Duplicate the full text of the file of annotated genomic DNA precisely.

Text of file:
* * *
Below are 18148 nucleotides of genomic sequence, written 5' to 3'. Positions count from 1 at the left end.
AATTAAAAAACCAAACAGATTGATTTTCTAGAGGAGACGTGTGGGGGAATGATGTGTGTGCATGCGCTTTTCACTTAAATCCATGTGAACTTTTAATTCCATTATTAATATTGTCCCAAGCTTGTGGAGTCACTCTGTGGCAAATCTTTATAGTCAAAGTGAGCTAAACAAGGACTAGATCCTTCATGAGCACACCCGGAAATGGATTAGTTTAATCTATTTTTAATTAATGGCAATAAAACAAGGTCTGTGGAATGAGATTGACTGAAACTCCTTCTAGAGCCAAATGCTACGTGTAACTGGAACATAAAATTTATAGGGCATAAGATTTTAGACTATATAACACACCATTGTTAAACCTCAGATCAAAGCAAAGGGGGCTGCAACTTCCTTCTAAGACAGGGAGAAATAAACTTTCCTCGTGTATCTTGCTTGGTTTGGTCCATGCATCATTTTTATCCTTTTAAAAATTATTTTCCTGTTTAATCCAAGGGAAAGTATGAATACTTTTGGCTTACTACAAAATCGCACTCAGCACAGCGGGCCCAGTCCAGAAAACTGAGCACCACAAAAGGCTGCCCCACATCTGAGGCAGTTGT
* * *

Below are 18148 nucleotides of genomic sequence, written 5' to 3'. Positions count from 1 at the left end.
AATTAAAAAACCAAACAGATTGATTTTCTAGAGGAGACGTGTGGGGGAATGATGTGTGTGCATGCGCTTTTCACTTAAATCCATGTGAACTTTTAATTCCATTATTAATATTGTCCCAAGCTTGTGGAGTCACTCTGTGGCAAATCTTTATAGTCAAAGTGAGCTAAACAAGGACTAGATCCTTCATGAGCACACCCGGAAATGGATTAGTTTAATCTATTTTTAATTAATGGCAATAAAACAAGGTCTGTGGAATGAGATTGACTGAAACTCCTTCTAGAGCCAAATGCTACGTGTAACTGGAACATAAAATTTATAGGGCATAAGATTTTAGACTATATAACACACCATTGTTAAACCTCAGATCAAAGCAAAGGGGGCTGCAACTTCCTTCTAAGACAGGGAGAAATAAACTTTCCTCGTGTATCTTGCTTGGTTTGGTCCATGCATCATTTTTATCCTTTTAAAAATTATTTTCCTGTTTAATCCAAGGGAAAGTATGAATACTTTTGGCTTACTACAAAATCGCACTCAGCACAGCGGGCCCAGTCCAGAAAACTGAGCACCACAAAAGGCTGCCCCACATCTGAGGCAGTTGT